Houston’s Worst Traffic Accident – What Did We Learn?
June 8th, 2018
42 years ago this month, a truck driver lost control of his vehicle on the 610 West Loop. That’s hardly a rare occurrence, but circumstances that day combined to create an incident local news stations still call the worst motor vehicle accident in Houston history. The truck was a tanker truck, carrying 7000 gallons of industrial anhydrous ammonia. It plunged off the ramp and onto the Southwest Freeway below, releasing a cloud of ammonia gas that killed several people, caused permanent lung damage for others, and killed most of the vegetation in the area.
In four decades, we’ve learned a lot, instituted procedures, and changed response protocols to make Houston residents and visitors to our roadways safer in the event of a tanker truck accident resulting in a hazardous chemical spill. But, transporting hazardous materials through a heavily-populated area like Houston remains risky. With hundreds of trucks carrying hazardous materials through the city each day, hazmat spills are more common than most residents may realize.
Hazmat Accident Management
Hazardous chemical spill management has evolved since 1976. Some of the changes have resulted from improved science, better equipment, and faster, more flexible communication methods. However, the massive release of ammonia that occurred on the 610 and Southwest Freeway more than 40 years ago had a direct impact on procedures and safety protocols in hazmat incidents.
Formation of the Hazardous Materials Team
One of the most significant changes is the handling of hazardous chemical spills on Houston roadways. In 1979, the Houston Fire Department formed an official Hazmat response team. Today, Houston Hazmat responds to about 1,200 calls each year, or an average of about 23 per week. These incidents include not just traffic accidents and highway spills, but also leaks, spills, fires, and explosions at local chemical plants and other businesses employing hazardous chemicals.
Hazmat Houston brings more sophisticated equipment, more extensive supplies, and more intensive training to hazmat incidents. However, with just one dedicated hazmat station in the city, response times average more than 20 minutes. Where hazardous chemical exposure is involved, minutes count.
Shelter in Place Protocols
Shelter-in-place protocols like those employed in response to chemical spills during and after Hurricane Harvey developed as a direct result of the 1976 ammonia spill. In 1979, the National Transportation Safety Board (NTSB) issued a report concluding that many of the people who were killed and seriously injured while attempting to escape the area after ammonia gas filled the air would have fared better had they remained in their vehicles with their vents closed.
Similarly, occupants of nearby buildings who witnessed the cloud of toxic gas and attempted to evacuate were more likely to sustain injuries and sustained more serious injuries than those who remained in the building with the air intake systems shut down. Those lessons directly informed standard protocols that are still in place today, and which played a significant role in the response to chemical releases in the wake of the 2017 hurricanes.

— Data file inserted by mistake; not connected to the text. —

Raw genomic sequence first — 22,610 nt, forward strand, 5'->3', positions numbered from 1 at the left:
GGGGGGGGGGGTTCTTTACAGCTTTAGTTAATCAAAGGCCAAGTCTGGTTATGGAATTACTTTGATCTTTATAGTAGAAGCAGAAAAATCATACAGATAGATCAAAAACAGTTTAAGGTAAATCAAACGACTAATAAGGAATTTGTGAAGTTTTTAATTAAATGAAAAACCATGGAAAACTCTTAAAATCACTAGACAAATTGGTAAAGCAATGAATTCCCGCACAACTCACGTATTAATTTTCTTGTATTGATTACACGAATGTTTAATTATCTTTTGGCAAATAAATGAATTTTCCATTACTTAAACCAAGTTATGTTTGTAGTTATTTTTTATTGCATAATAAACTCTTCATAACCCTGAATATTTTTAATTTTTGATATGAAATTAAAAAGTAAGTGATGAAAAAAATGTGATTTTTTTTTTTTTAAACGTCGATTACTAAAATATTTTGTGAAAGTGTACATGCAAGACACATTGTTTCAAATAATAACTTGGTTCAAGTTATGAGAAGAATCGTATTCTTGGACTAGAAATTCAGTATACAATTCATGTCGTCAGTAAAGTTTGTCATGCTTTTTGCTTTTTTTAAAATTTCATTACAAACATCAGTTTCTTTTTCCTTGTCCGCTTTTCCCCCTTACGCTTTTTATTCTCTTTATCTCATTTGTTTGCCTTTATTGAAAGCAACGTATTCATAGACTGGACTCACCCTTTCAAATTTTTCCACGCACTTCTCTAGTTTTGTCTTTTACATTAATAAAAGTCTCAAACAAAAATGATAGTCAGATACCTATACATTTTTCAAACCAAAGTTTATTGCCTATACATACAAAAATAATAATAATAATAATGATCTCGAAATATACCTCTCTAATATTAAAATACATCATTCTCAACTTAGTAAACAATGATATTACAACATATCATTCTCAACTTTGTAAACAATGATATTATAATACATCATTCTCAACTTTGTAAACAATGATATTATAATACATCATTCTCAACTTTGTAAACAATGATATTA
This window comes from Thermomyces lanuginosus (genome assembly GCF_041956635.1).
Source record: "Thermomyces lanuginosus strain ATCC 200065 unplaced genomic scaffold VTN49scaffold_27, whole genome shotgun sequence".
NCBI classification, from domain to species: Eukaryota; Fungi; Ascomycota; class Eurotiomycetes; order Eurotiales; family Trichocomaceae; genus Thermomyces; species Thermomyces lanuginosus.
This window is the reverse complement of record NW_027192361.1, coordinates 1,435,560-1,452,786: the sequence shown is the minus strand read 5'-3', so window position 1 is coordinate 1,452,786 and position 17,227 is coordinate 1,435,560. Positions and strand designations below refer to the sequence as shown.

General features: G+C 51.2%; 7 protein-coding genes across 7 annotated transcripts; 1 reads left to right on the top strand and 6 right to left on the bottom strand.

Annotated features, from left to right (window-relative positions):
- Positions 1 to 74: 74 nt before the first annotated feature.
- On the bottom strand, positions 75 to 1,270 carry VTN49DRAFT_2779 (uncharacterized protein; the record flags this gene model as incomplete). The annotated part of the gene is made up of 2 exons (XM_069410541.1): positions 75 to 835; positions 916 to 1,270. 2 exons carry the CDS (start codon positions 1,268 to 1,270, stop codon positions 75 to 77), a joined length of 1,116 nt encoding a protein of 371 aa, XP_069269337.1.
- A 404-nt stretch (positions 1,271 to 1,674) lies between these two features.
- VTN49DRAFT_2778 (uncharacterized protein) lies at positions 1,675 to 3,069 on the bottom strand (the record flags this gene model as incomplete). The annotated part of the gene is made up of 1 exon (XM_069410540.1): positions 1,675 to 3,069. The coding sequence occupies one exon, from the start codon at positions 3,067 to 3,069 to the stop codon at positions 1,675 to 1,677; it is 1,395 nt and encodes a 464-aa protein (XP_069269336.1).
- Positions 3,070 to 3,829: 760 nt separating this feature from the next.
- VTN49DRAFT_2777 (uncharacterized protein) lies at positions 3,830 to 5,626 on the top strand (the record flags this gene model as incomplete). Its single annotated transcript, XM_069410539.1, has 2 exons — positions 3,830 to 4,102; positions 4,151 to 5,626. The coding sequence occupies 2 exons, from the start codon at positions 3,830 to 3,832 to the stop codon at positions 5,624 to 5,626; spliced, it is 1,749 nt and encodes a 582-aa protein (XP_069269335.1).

Hazardous Chemical Spill Injuries and Fatalities
While measures such as informing the public of safety protocols, specialized training for first responders and minimizing response time can mitigate the damage from a hazardous chemical release, hazardous materials are hazardous. The best defense against hazmat injuries and deaths is responsible management of those materials.
When a driver carrying hazardous materials is negligent, or a chemical plant fails to safely maintain its equipment or train and supervise employees working with those materials, people are at risk. The most important safety measures in this area are in the hands of those who store, use, and transport hazardous chemicals.
If you have been injured due to a traffic accident involving hazardous materials, have suffered chemical exposure as the result of corporate negligence, or have lost a loved one due to chemical exposure on the road or at work, you may be entitled to compensation. Chemical exposure injuries can have long-term effects, which may impact everything from your earning capacity to your quality of life. You may also face large medical bills and an ongoing need for medical care and monitoring.
Paul Cannon has practiced personal injury trial law since 1995. He is Board Certified in Personal Injury Trial Law (2005). He has earned recognition as a Super Lawyer by Thompson Reuters in 2017 & 2018, and as a Top 100 Trial Lawyer by the National Trial Lawyers Association in 2017. He is a Shareholder, trial lawyer and online marketing manager at Simmons and Fletcher, P.C. His legal writings have been published by the Texas Bar Journal, Business.com, Lawyer.com HG Legal Resources, Lawfirms.com, and others. He has been asked to give education talks and media interviews on dog bite law.